Gene name - Glutactin
Cytological map position - 29D
Function - basement membrane structural protein
Keywords - divides compartments
Symbol - Glt
Genetic map position - 2-
Classification - glycoprotein - carboxyesterase homology
Cellular location - basement membrane - extracellular
Glutactin is important in structuring the segmented divisions of the fly. Glutactin is a calcium binding protein of the basement membrane extracellular matrix, the ground substance providing an adhesive support for cells. It is found adjacent to sheets of epithelial cells in the basement membrane, lining segmentally spaced channels lying between segmental nerves in the abdominal segments. It is also found lining channels at the exact medial position between the central nervous system posterior commissures of one segment and the anterior commissures of the next segment. Glutactin is also found lining the boundaries of segmentally arranged muscle cells (Olson, 1990).
Bases in 5' UTR -112; the first intron breaks up the 5'UTR
Exons - three
Bases in 3' UTR - 124
The N-terminal contains a signal peptide of 17 amino acids with a cleavage site. The signal sequence enables protein transport across the cell membrane during protein synthesis. Subsequently the sequence is cleaved. The N-terminal domain is homologous to serine esterases, but lacks the catalytically critical serine residue. The amino and carboxyl domains are separate by 13 contiguous threonine residues. Glutamine and glutamic acid make up 44% of Glutactin's extremely acidic carboxyl domain (Olson, 1990). Four of the 46 tyrosine sequences are sulfated.
The amino terminal esterase domain is homologous to serine esterases, including acetylchorinesterase (Olsen, 1990)
A Drosophila UDP-glucose:glycoprotein glucosyltransferase was isolated, cloned and characterized. Its 1548 amino acid sequence begins with a signal peptide, lacks any putative transmembrane domains and terminates in a potential endoplasmic reticulum retrieval signal, HGEL. The soluble, 170 kDa glycoprotein occurs throughout Drosophila embryos, in microsomes of highly secretory Drosophila Kc cells and in small amounts in cell culture media. The isolated enzyme transfers [14C]glucose from UDP-[14C]Glc to several purified extracellular matrix glycoproteins (laminin, peroxidasin and glutactin) made by these cells, and to bovine thyroglobulin. These proteins must be denatured to accept glucose, which is bound at endoglycosidase H-sensitive sites. The unusual ability to discriminate between malfolded and native glycoproteins is shared by the rat liver homolog. The amino acid sequence presented differs from most glycosyltransferases. There is weak, though significant, similarity with a few bacterial lipopolysaccharide glycotransferases and a yeast protein Kre5p. In contrast, the 56%-68% amino acid identities with partial sequences from genome projects of Caenorhabditis elegans, rice and Arabidopsis suggest widespread homologs of the enzyme. This glucosyltransferase fits previously proposed hypotheses for an endoplasmic reticular sensor of the state of folding of newly made glycoproteins (Parker, 1995).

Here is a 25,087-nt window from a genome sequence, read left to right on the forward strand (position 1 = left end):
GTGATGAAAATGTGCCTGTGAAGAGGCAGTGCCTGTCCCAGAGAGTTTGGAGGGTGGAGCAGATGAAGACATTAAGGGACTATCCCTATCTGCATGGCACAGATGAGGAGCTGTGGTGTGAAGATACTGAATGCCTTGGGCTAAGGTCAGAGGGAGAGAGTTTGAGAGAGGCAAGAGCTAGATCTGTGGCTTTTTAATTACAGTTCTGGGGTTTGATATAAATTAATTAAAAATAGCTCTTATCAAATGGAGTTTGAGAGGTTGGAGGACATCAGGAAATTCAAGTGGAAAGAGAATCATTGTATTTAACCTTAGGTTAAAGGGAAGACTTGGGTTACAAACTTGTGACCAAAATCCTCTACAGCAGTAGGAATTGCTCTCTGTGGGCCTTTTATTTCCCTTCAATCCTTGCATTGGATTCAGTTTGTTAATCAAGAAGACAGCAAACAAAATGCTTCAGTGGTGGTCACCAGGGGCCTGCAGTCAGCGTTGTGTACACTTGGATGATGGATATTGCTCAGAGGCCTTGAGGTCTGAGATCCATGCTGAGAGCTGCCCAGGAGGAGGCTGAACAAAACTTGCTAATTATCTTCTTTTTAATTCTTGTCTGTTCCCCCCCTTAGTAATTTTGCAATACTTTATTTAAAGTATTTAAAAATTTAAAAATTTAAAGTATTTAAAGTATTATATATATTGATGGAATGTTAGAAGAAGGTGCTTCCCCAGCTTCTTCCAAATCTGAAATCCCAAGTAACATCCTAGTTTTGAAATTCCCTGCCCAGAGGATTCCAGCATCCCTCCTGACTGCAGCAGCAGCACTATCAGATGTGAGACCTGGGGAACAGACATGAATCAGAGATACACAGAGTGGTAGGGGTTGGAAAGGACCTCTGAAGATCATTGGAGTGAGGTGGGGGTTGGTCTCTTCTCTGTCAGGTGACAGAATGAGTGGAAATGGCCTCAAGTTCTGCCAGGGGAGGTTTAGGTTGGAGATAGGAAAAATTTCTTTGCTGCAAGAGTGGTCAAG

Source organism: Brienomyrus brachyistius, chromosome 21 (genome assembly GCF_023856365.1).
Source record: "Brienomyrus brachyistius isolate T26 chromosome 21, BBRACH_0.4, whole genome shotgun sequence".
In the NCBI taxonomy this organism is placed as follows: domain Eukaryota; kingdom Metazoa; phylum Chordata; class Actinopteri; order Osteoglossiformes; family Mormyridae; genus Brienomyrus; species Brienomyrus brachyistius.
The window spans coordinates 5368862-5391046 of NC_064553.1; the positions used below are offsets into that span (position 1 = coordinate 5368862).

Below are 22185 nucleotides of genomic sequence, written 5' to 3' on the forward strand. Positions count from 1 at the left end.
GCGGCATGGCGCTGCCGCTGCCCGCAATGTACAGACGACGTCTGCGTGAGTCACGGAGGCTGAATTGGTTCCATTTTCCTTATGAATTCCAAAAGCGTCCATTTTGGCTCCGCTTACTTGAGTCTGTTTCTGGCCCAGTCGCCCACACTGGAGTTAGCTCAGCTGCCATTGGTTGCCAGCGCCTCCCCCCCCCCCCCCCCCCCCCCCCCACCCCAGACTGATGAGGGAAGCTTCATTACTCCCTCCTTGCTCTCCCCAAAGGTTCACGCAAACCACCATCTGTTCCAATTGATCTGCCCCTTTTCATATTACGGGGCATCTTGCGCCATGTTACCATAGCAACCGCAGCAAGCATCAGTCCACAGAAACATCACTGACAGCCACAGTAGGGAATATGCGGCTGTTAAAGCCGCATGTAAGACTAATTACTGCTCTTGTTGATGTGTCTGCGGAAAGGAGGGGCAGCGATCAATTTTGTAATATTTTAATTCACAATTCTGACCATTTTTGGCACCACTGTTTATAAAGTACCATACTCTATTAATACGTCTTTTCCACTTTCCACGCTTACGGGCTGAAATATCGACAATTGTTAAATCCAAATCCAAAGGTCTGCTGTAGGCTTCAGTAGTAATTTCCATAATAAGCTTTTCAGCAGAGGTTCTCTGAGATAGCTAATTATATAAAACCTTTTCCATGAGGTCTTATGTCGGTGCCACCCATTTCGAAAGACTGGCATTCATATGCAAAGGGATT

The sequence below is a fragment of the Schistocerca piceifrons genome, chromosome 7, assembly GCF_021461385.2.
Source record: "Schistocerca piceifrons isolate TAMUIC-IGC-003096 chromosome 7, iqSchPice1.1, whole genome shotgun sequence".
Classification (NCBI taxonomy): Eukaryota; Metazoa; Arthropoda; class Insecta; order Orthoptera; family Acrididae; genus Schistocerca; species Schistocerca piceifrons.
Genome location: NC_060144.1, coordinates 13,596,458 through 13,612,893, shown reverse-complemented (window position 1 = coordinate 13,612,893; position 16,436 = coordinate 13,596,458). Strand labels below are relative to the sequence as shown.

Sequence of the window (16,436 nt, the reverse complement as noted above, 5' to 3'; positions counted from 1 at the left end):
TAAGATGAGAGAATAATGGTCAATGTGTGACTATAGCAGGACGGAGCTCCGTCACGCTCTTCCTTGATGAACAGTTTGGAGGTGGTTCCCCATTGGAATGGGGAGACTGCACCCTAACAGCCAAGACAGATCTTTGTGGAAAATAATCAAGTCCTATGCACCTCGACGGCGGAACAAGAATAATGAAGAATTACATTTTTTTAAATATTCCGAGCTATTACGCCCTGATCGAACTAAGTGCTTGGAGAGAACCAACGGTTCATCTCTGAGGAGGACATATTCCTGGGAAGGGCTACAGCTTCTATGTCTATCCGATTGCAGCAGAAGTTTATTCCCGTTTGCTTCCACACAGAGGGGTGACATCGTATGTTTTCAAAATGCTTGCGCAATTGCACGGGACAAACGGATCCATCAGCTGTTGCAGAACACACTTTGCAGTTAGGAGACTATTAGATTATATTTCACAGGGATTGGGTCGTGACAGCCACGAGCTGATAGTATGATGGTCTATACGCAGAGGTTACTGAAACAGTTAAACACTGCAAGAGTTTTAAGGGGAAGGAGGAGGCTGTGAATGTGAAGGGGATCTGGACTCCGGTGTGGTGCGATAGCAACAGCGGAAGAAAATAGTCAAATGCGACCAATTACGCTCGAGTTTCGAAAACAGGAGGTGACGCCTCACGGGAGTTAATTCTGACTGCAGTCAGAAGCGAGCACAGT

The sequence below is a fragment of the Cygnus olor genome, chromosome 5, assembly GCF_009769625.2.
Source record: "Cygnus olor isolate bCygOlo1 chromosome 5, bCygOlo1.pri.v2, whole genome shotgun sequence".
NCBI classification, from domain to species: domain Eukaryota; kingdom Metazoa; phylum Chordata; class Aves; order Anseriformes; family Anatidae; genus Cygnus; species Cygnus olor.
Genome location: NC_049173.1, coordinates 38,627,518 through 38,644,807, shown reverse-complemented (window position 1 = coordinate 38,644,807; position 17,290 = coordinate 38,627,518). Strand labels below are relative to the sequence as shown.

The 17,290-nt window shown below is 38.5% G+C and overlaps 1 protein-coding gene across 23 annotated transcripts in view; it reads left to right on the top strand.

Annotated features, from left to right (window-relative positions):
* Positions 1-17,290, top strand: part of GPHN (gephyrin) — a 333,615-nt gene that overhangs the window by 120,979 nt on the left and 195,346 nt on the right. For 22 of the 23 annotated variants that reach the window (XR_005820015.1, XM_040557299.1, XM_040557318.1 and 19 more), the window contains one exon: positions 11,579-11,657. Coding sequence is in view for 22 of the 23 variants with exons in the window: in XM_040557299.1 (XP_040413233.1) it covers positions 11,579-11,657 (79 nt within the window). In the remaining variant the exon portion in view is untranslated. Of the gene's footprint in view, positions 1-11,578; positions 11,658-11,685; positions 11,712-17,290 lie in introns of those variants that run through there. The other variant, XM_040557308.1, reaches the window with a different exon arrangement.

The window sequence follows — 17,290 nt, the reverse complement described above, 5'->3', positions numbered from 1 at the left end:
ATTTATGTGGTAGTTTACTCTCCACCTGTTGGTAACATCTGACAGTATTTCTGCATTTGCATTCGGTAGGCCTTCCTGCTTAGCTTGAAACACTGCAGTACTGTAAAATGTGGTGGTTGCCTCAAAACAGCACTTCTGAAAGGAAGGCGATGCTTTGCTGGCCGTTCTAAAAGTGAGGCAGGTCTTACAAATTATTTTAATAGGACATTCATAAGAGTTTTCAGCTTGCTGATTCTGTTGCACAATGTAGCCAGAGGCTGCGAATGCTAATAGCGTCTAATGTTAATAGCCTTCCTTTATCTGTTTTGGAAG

Glutactin is a calcium binding protein of the extracellular matrix. Along with laminin and collagen IV, it is found lining the channels through the nerve cord between the posterior commissures of one segment and the anterior commissures of the next segment. Two dorsal medial cells above the nerve cord extend processes to the segmentally arranged muscles of abdominal segments. Glutactin lines the basement membrane channels established by these cells between segments (Olson, 1990).
Membranes that envelop imaginal discs also stain with antibodies against Glutactin and Laminin (Olson, 1990).
Olson, P.F., Fessler, L.I., Nelson, R.E., Sterne, R.E., Campbell, A.G. and Fessler, J.H. (1990). Glutactin, a novel Drosophila basement membrane-related glycoprotein with sequence similarity to serine esterases. EMBO J. 9: 1219-1227
Parker, C. G., et al. (1995). Drosophila UDP-glucose:glycoprotein glucosyltransferase: sequence and characterization of an enzyme that distinguishes between denatured and native proteins. EMBO J. 14(7): 1294-303.
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